Section 5 [Nonferrous metallic mineral leases] provides that nonferrous metallic mineral leases shall not be canceled by the state for failure to meet production requirements prior to the 36th year of the lease.

Section 6 [Mining permit appeals] provides that only final mining permit orders are appealable and they must be appealed directly to the Court of Appeals.

Section 7 [Wetland replacement siting] provides that wetland replacement sites identified in an EIS may be approved under the Wetland Conservation Act, within one year of the adequacy determination, without further modification.

Section 8 [Mitigation measures to protect rare natural communities] requires that measures to mitigate any adverse effect on a rare natural community be considered when determining whether or not such a community will be permanently adversely affected as part of the analysis of a wetland replacement plan.

Section 9 [Review of scientific basis for proposed PCA action] requires the Office of Administrative Hearings to independently review the scientific basis of proposed water quality-related actions of the PCA. Prior to conducting this review, OAH must convene a panel of experts to produce a written opinion on the scientific questions at issue if it receives the requisite number of review petitions. This written opinion becomes part of the administrative record and can form the basis for a finding that PCA has failed to demonstrate the need for or reasonableness of a proposed rule or can itself become a final decision.

Section 10 [PCA permitting efficiency] requires that the Commissioner of the Pollution Control Agency provide the permit applicant with a schedule for issuing an individual Tier 2 permit when the applicant receives a notice that the permit application is complete and the applicant requests the review.  This section also removes the reporting requirement for Tier 1 permits.

Section 11 [PCA public notice; permits] requires the Commissioner of the Pollution Control Agency to issue a public notice of a complete permit within 150 days of a completed individual Tier 2 permit application when public notice of a permit is required, unless the applicant and the commissioner agree on a different date.  Before issuing the public notice, the commissioner must provide a copy of draft permit and consider comments from the permit applicant.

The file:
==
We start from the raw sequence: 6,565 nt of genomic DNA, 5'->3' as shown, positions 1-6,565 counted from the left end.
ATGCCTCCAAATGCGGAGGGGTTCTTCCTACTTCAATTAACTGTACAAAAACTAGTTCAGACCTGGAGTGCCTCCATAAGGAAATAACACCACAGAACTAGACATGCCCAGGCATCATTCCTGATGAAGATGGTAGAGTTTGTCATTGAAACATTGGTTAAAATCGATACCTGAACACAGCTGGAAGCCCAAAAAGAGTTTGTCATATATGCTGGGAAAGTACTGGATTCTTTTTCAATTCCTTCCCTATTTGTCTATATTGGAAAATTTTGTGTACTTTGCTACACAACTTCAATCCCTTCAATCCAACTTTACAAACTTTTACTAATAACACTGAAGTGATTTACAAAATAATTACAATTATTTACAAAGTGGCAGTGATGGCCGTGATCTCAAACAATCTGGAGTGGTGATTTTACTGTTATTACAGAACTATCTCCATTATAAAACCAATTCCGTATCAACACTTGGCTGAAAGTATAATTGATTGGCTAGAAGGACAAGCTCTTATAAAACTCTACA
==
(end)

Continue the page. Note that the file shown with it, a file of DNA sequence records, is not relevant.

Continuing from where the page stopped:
Section 12 [PCA expedited permits] includes the preapplication process to what a permit applicant can pay to the Commissioner of the Pollution Control Agency for expedited permitting and requires the commissioner to provide a permit applicant with an estimate of the costs of the expedited permit.

Section 13 [PCA permits during shutdown] provides that during a state government shutdown:

  1. PCA permits may not be terminated, be suspended, or expire without the consent of the permittee, except when the permittee is in breach or nonperformance or when there is an imminent threat; and
  2. environmental review may not be suspended or terminated.

Section 14 [PCA unadopted rules] directs the Commissioner of the PCA to not enforce an unadopted rule.  If an unadopted rule is challenged, the commissioner must overcome a presumption against the unadopted rule. This section also provides that any guideline, bulletin, criterion, manual standard, interpretive pronouncement by the PCA that is incorporated by reference into a rule must be revised only through rulemaking.

Section 15 [EIS preparation] provides that when the environmental impact statement (EIS) notice of preparation is published, any agency with permitting responsibility for the project must accept and begin reviewing permit applications for the project.  This section also eliminates mandatory environmental review for feedlots that are not in environmentally sensitive areas.

Section 16 [Judicial review of an EIS] provides that appeal of a final decision on an EIS must be within 45 days of the final decision.  The time period under current law is 30 days after a party receives notice of the decision.

Section 17 [EIS assessment of costs] specifies that the assessment is only for the responsible governmental unit’s costs of the EIS preparation and allows a project proposer to prepare a draft EIS for submission.

Section 18 [Data concerning certain proposed actions subject to public disclosure] provides that the proposer of a specific action who prepares a draft environmental impact statement for that action is to be considered a governmental entity for government data practices purposes and all data related to the action constitutes public government data subject to disclosure under applicable statutes.

Section 19 [Suspension of certain water quality rules] suspends until July 1, 2019, the enforcement of water quality standards adopted on or after July 2, 2014, that require a local unit of government to upgrade or update its wastewater treatment facility or to construct a new wastewater treatment facility.

Source of Article 3 Bill Sections

Original Bill:

SF 723 Section:

SF 695 (Newman)

9, 19

SF 1087 (Ingebrigtsen)

1-8, 10-17